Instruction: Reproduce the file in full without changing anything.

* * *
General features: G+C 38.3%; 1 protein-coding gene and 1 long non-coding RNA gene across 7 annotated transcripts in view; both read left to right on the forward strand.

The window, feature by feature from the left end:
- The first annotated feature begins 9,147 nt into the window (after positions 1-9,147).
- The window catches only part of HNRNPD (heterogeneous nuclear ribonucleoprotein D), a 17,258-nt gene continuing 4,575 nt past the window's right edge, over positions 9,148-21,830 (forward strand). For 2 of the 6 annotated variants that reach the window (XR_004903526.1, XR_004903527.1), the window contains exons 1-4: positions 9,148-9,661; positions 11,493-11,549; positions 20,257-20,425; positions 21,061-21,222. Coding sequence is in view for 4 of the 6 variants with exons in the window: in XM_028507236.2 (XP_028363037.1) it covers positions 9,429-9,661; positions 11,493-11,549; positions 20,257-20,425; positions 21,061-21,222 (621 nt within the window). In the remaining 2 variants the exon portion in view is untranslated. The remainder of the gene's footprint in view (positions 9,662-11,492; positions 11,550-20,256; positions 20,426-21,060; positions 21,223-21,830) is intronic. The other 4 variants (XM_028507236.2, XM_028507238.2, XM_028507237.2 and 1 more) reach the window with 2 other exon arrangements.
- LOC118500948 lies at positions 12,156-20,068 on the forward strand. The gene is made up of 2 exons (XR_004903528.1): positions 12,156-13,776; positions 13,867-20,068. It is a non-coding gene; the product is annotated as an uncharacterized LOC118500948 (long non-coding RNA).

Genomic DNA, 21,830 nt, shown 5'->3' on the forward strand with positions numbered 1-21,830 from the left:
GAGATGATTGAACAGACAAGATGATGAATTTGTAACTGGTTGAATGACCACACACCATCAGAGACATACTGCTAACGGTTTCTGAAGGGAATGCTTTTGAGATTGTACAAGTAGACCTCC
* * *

General features: G+C 38.3%; 1 protein-coding gene and 1 long non-coding RNA gene across 7 annotated transcripts in view; both read left to right on the forward strand.

The window, feature by feature from the left end:
- The first annotated feature begins 9,147 nt into the window (after positions 1-9,147).
- The window catches only part of HNRNPD (heterogeneous nuclear ribonucleoprotein D), a 17,258-nt gene continuing 4,575 nt past the window's right edge, over positions 9,148-21,830 (forward strand). For 2 of the 6 annotated variants that reach the window (XR_004903526.1, XR_004903527.1), the window contains exons 1-4: positions 9,148-9,661; positions 11,493-11,549; positions 20,257-20,425; positions 21,061-21,222. Coding sequence is in view for 4 of the 6 variants with exons in the window: in XM_028507236.2 (XP_028363037.1) it covers positions 9,429-9,661; positions 11,493-11,549; positions 20,257-20,425; positions 21,061-21,222 (621 nt within the window). In the remaining 2 variants the exon portion in view is untranslated. The remainder of the gene's footprint in view (positions 9,662-11,492; positions 11,550-20,256; positions 20,426-21,060; positions 21,223-21,830) is intronic. The other 4 variants (XM_028507236.2, XM_028507238.2, XM_028507237.2 and 1 more) reach the window with 2 other exon arrangements.
- LOC118500948 lies at positions 12,156-20,068 on the forward strand. The gene is made up of 2 exons (XR_004903528.1): positions 12,156-13,776; positions 13,867-20,068. It is a non-coding gene; the product is annotated as an uncharacterized LOC118500948 (long non-coding RNA).

Genomic DNA, 21,830 nt, shown 5'->3' on the forward strand with positions numbered 1-21,830 from the left:
GAGATGATTGAACAGACAAGATGATGAATTTGTAACTGGTTGAATGACCACACACCATCAGAGACATACTGCTAACGGTTTCTGAAGGGAATGCTTTTGAGATTGTACAAGTAGACCTCC